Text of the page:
Also, if knowledge is power, then imagine the cumulative power of one neighborhood where many of the adults have earned an advanced degree, such as a Masters, law degree, medical degree, or even a Ph.D. This is certainly the case in the neighborhood, where 38.9% have earned an advanced degree. Compare that to the average neighborhood in America, where just 13.1% of adults have completed a post-graduate degree, and you can see why this neighborhood is a stand out. In fact, this neighborhood has a higher rate of adults with an advanced degree than 96.8% of the neighborhoods in America.
A unique way of commuting is simply not to. And in the neighborhood, analysis shows that 27.5% of the residents work from home, avoiding a commute altogether. This may not seem like a large number, but it is a higher proportion of people working from home than is found in 97.8% of the neighborhoods in the United States. One thing NeighborhoodScout's research reveals is that the wealthier and/or more isolated the neighborhood, the greater the proportion of residents who choose to work from home.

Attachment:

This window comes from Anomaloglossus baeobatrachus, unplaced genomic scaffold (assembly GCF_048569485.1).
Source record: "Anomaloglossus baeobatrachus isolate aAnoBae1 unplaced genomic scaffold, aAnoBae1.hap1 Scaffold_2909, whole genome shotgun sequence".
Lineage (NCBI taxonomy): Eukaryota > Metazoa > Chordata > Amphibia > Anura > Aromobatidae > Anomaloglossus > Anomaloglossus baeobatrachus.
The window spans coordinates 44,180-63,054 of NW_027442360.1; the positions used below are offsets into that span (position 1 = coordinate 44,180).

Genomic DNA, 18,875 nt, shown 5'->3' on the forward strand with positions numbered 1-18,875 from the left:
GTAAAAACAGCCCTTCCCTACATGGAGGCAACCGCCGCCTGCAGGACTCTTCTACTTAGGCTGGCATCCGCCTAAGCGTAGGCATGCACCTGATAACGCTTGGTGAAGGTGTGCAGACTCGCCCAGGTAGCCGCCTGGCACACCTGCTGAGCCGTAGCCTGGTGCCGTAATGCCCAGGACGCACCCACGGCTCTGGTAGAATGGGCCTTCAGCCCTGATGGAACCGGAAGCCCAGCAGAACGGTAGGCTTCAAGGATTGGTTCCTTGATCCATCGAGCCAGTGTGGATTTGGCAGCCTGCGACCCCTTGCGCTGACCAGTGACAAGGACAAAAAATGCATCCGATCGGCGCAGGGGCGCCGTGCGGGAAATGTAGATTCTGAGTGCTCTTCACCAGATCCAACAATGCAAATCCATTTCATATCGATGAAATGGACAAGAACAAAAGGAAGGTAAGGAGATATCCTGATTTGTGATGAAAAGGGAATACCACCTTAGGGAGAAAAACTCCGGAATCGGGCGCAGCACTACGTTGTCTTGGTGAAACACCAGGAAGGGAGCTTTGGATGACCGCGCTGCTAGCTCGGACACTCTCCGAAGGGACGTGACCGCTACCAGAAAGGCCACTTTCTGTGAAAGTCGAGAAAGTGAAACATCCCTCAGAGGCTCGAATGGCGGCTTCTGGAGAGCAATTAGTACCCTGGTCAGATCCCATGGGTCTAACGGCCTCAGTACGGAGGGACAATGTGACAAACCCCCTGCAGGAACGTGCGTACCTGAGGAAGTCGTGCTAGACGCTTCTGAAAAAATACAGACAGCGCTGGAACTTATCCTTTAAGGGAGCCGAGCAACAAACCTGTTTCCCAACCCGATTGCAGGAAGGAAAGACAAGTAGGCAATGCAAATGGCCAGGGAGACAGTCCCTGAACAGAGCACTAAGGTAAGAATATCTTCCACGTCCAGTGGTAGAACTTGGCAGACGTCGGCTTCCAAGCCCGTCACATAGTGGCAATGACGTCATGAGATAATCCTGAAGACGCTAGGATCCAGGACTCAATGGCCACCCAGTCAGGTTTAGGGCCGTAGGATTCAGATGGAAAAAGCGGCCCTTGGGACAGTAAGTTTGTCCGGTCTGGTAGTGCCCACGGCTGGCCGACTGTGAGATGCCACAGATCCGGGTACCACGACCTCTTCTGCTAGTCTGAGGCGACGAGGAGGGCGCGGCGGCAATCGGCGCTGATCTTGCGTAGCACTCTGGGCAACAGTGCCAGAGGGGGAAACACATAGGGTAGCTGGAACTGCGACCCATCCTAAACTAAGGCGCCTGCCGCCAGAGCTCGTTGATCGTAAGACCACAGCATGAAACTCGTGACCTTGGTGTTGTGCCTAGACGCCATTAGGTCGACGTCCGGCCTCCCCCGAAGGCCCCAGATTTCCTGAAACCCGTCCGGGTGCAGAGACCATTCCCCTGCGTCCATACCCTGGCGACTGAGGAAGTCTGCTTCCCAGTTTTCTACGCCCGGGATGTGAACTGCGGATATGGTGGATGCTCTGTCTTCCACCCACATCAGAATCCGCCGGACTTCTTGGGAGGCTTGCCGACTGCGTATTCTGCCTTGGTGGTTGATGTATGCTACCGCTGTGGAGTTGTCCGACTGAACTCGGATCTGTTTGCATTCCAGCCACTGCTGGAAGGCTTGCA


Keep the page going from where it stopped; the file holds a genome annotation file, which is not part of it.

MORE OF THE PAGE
Executives, managers and professionals make up 71.0% of the workforce in the neighborhood which, according to NeighborhoodScout's exclusive analysis, is a higher proportion of such high-level people than is found in 96.4% of the neighborhoods in America. For this reason, this neighborhood really stands out as unique.
Did you know that the neighborhood has more Lithuanian and Greek ancestry people living in it than nearly any neighborhood in America? It's true! In fact, 2.5% of this neighborhood's residents have Lithuanian ancestry and 3.9% have Greek ancestry.
is also pretty special linguistically. Significantly, 1.2% of its residents five years old and above primarily speak Urdu, which is the national language of Pakistan, at home. While this may seem like a small percentage, it is higher than 97.7% of the neighborhoods in America.